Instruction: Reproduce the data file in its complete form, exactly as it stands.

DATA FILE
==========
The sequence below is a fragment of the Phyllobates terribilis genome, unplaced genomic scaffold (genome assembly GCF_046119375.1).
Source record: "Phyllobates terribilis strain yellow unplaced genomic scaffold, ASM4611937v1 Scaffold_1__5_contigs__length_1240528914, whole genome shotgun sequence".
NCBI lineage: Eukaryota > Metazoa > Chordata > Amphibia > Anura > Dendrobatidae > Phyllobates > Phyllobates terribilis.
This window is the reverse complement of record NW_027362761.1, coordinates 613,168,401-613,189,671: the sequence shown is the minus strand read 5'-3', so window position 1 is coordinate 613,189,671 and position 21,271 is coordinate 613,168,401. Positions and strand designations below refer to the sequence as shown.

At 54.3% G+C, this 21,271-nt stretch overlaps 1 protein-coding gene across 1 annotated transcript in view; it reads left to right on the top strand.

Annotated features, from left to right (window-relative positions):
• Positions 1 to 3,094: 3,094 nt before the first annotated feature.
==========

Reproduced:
The sequence below is a fragment of the Phyllobates terribilis genome, unplaced genomic scaffold (genome assembly GCF_046119375.1).
Source record: "Phyllobates terribilis strain yellow unplaced genomic scaffold, ASM4611937v1 Scaffold_1__5_contigs__length_1240528914, whole genome shotgun sequence".
NCBI lineage: Eukaryota > Metazoa > Chordata > Amphibia > Anura > Dendrobatidae > Phyllobates > Phyllobates terribilis.
This window is the reverse complement of record NW_027362761.1, coordinates 613,168,401-613,189,671: the sequence shown is the minus strand read 5'-3', so window position 1 is coordinate 613,189,671 and position 21,271 is coordinate 613,168,401. Positions and strand designations below refer to the sequence as shown.

At 54.3% G+C, this 21,271-nt stretch overlaps 1 protein-coding gene across 1 annotated transcript in view; it reads left to right on the top strand.

Annotated features, from left to right (window-relative positions):
• Positions 1 to 3,094: 3,094 nt before the first annotated feature.